Monday, December 22, 2008


I'm sitting on the steps outside the Metro station at Central Secretariat, waiting for a friend. It's a mild day, almost warm - the bright winter sunshine falls upon me and warms my face and arms.

The road is blocked up for construction of some sort. A police jeep stands in the distance, the khaki-clad men watching everyone suspiciously. People scurry in and out of the Metro station. Buses, both Blueline and DTC, come screeching into the bus stop lane. The conductors recite place names in the poetry of long practice. Sweater- and muffler- and jacket-clad people get on and off.

They look curiously at me, this girl sitting nonchalantly on the steps in the sunshine. Huge shades, blue jeans, black Fab India kurta and black kashmiri shawl. A typical DU girl, yet not. Clothes a little out of fashion, surely? And a bit too much self-assurance, perhaps?

I still recognize the bus numbers, I find. After all, haven't I stood at this same bus stop hundreds of times, waiting for that magic numbered bus - the 610? Two years ago, I was one of this crowd, hurrying out of the Metro station to catch the connecting bus. Floaters and jeans and backpack - everything as comfy as possible for the three hour commute each day. Impatient to get home, not looking anybody in the face, perpetually hunting the distance for any sign of 'my' bus.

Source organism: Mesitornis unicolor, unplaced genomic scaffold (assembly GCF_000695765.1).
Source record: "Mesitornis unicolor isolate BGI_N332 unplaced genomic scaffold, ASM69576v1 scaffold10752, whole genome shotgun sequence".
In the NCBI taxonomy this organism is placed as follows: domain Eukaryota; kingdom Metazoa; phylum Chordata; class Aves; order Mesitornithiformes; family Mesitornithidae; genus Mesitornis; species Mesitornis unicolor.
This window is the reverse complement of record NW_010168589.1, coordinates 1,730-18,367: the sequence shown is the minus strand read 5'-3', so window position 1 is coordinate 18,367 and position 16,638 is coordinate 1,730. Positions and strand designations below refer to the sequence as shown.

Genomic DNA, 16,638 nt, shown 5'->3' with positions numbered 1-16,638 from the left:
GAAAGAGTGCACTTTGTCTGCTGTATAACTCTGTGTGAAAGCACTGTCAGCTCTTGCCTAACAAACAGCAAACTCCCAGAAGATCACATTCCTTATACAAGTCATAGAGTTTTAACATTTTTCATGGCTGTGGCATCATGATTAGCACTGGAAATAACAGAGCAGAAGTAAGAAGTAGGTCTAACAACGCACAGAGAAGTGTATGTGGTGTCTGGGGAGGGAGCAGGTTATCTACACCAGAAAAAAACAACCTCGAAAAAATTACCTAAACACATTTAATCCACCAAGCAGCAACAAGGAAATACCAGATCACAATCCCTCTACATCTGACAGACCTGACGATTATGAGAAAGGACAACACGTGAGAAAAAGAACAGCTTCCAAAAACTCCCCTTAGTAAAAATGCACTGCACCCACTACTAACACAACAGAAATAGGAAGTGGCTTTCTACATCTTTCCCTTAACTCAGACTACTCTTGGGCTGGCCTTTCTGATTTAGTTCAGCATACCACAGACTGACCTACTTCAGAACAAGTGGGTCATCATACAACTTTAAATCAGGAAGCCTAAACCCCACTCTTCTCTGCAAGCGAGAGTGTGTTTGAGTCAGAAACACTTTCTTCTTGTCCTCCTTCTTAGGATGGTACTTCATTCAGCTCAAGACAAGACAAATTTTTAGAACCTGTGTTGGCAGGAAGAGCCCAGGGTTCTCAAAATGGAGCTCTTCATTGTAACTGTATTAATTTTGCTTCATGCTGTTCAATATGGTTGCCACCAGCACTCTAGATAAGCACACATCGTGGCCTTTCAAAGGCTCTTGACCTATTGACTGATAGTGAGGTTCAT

I look at them, these current DU kids, and they all look so young. Yes, that's me, all of twenty-one, barely a year out of college, saying that. They do, they really do. Especially the guys, trying to look cool in their low-slung jeans and their plugged-in i-pods and their gelled hair. Surely, we never looked like that? Or is it the fact that I'm out of all of it that makes me see the reality that always was?

My friend arrives. We hug, and enter the station. Now I'm part of the crowd again.
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